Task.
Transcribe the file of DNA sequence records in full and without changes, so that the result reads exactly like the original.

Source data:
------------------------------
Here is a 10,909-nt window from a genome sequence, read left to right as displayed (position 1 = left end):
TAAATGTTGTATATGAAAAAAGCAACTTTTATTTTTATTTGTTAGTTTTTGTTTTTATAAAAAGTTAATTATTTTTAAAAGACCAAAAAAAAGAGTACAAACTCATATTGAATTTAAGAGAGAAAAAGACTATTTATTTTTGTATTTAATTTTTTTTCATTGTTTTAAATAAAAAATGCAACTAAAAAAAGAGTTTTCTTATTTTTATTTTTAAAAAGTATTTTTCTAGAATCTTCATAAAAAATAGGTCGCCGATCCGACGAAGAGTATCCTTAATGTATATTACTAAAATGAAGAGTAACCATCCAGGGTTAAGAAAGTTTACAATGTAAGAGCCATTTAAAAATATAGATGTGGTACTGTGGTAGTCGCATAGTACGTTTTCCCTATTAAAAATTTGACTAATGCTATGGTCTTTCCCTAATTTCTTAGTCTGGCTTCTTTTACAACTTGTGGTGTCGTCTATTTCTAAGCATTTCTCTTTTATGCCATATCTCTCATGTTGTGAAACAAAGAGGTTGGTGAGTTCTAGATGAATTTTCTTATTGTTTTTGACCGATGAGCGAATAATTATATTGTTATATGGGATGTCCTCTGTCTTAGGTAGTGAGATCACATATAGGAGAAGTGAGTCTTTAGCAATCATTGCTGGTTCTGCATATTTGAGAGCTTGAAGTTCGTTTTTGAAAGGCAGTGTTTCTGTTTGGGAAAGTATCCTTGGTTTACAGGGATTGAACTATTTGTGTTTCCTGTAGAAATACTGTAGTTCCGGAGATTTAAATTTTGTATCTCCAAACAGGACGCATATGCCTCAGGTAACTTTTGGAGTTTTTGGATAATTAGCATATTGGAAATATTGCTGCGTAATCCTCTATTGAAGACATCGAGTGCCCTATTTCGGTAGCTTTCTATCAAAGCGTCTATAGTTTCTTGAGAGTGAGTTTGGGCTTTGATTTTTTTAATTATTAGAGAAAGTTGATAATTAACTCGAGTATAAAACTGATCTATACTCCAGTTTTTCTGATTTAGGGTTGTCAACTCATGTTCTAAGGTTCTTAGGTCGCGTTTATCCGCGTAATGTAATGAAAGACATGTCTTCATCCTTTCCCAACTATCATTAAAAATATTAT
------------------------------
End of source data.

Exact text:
Here is a 10,909-nt window from a genome sequence, read left to right as displayed (position 1 = left end):
TAAATGTTGTATATGAAAAAAGCAACTTTTATTTTTATTTGTTAGTTTTTGTTTTTATAAAAAGTTAATTATTTTTAAAAGACCAAAAAAAAGAGTACAAACTCATATTGAATTTAAGAGAGAAAAAGACTATTTATTTTTGTATTTAATTTTTTTTCATTGTTTTAAATAAAAAATGCAACTAAAAAAAGAGTTTTCTTATTTTTATTTTTAAAAAGTATTTTTCTAGAATCTTCATAAAAAATAGGTCGCCGATCCGACGAAGAGTATCCTTAATGTATATTACTAAAATGAAGAGTAACCATCCAGGGTTAAGAAAGTTTACAATGTAAGAGCCATTTAAAAATATAGATGTGGTACTGTGGTAGTCGCATAGTACGTTTTCCCTATTAAAAATTTGACTAATGCTATGGTCTTTCCCTAATTTCTTAGTCTGGCTTCTTTTACAACTTGTGGTGTCGTCTATTTCTAAGCATTTCTCTTTTATGCCATATCTCTCATGTTGTGAAACAAAGAGGTTGGTGAGTTCTAGATGAATTTTCTTATTGTTTTTGACCGATGAGCGAATAATTATATTGTTATATGGGATGTCCTCTGTCTTAGGTAGTGAGATCACATATAGGAGAAGTGAGTCTTTAGCAATCATTGCTGGTTCTGCATATTTGAGAGCTTGAAGTTCGTTTTTGAAAGGCAGTGTTTCTGTTTGGGAAAGTATCCTTGGTTTACAGGGATTGAACTATTTGTGTTTCCTGTAGAAATACTGTAGTTCCGGAGATTTAAATTTTGTATCTCCAAACAGGACGCATATGCCTCAGGTAACTTTTGGAGTTTTTGGATAATTAGCATATTGGAAATATTGCTGCGTAATCCTCTATTGAAGACATCGAGTGCCCTATTTCGGTAGCTTTCTATCAAAGCGTCTATAGTTTCTTGAGAGTGAGTTTGGGCTTTGATTTTTTTAATTATTAGAGAAAGTTGATAATTAACTCGAGTATAAAACTGATCTATACTCCAGTTTTTCTGATTTAGGGTTGTCAACTCATGTTCTAAGGTTCTTAGGTCGCGTTTATCCGCGTAATGTAATGAAAGACATGTCTTCATCCTTTCCCAACTATCATTAAAAATATTAT